Oh boy. So, apparently after the massive ratings drop earlier this year, ABC executives had a sit-down with the Academy board members to pressure them to do something to improve the telecast, the biggest demand being that they had to find some way to force "popular movies" (meaning box office hits) into the big nominations. So, the Academy has come up with a list of changes: 1) Remove several of the craft categories from the telecast and give out those awards during commercial breaks to ensure a three hour show, 2) move the ceremony up by two weeks in 2020 so that it will now air in early February and not at the end of the month, behind all the other awards shows and 3) which is by far the biggest change- the creation of a brand new category to be awarded, entitled "Outstanding Achievement in Popular Film." Not surprisingly, this has caused a massive reaction in the film world, almost universally negative, not that ABC cares of course. But it looks like there will be a new Oscar for Best Popular Film (whatever that means) given out, essentially ghettoizing big moneymakers to the kids table at the Academy Awards.
I think this is absurd. First of all, the Oscars have done this before! The very first ceremony, back in 1928, actually gave out two awards for Best Picture- one was deemed "Best Picture," while the other was "Best Unique and Artistic Picture," implying (obviously) that there's a difference between art and commerce. But that whole thing was scrapped after one year because they realized the inherent problem with saying popular movies are not "artistic." Because of course they are and if a hugely popular movie is good enough to get nominated for Best Picture then it should be! There shouldn't have to be some special category where it can be relegated to second class status. A lot of people think this is premature concern that Black Panther won't get nominated due to the Academy's long history of ignoring superhero movies (most famously 2008's The Dark Knight, which was the omission that caused them to change the number of nominees in the first place), and ABC wants to make sure it get recognized somewhere. But I think Black Panther could easily get into Best Picture and that the memory of The Dark Knight's snub is one of the things that will make it happen.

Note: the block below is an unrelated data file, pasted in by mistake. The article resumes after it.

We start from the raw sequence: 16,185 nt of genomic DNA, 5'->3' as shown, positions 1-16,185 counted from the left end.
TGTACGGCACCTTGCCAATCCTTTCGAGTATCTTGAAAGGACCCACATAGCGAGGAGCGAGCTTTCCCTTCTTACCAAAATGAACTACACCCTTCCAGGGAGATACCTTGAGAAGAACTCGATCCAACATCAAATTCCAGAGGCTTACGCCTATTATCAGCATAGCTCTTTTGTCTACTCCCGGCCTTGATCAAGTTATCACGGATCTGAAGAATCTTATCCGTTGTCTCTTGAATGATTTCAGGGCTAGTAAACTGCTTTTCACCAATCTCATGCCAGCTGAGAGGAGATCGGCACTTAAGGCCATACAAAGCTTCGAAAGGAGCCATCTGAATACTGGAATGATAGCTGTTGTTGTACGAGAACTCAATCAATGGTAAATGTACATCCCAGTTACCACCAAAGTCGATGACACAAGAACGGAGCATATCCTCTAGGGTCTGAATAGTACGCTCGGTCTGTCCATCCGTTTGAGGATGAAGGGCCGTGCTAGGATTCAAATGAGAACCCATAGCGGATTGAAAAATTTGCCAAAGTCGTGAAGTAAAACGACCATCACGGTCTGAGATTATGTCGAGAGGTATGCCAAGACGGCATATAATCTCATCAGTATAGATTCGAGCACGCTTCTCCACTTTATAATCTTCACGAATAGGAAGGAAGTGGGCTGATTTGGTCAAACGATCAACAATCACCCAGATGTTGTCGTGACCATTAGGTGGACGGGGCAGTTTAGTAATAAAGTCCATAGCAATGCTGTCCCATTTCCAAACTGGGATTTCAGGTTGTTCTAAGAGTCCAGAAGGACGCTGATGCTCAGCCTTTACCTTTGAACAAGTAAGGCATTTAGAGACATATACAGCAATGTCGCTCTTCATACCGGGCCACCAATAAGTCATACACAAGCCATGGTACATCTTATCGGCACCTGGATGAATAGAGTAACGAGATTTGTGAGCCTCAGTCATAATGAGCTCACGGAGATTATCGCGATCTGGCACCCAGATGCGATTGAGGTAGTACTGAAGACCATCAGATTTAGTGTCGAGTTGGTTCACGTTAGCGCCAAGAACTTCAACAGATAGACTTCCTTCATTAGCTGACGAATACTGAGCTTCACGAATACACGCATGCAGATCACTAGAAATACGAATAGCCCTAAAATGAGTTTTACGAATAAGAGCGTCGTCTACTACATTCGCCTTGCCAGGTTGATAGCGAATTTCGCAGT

In a more general sense, there is a much easier fix for this problem of not having enough box office hits nominated for the top awards, and that's to simply go back to nominating ten films. When they first expanded the nominees, they did nominate ten for a period of two years (2009-10), which allowed movies like The Blind Side, Toy Story 3, Up, Inception, District 9 and Avatar to be nominated alongside critically acclaimed arthouse films. It was kind of the perfect mix of what they said they wanted. But then voters apparently complained that it was too hard to fill out ten slots, so the Academy complied and allowed them to go back to picking five, which they extrapolated the top vote getters from, resulting in a total that now varies from 7-9 nominees every year. When they did this, no animated movies or franchise films got in anymore, so the pretty obvious solution here is to go back to a flat ten and tell the voters to suck it up. If you can't see ten movies over the course of a year, you probably shouldn't be a voting member of the Academy. You guys get screeners and everything, it's not that hard.
As for the other changes, I've long thought there was a need to remove the shorts and perhaps a couple of the craft categories from the telecast (like sound mixing and editing), so that doesn't bother me, but don't give them out during the commercial breaks! Give them the dignity of their own separate ceremony at least, like the Governor's Awards, where lifetime achievement honors are now handed out. And as far moving the show up a couple weeks, that means nothing. The other pre-cursor ceremonies will follow suit (BAFTA has already said they're moving their show ahead of it), and there is simply nothing you can do about the fact that the Oscars are the belated climax of a long, tiresome awards season where everyone else gets to go first. That's not changing. If anything, they should probably embrace it and move the ceremony back to the end of March, where it used to reside for decades. There are ways to adapt the ceremony, but these people managed to come up with the stupidest ideas possible, and I'm not sure why these simple fixes aren't even considered. Best Popular Movie? Really? Come on.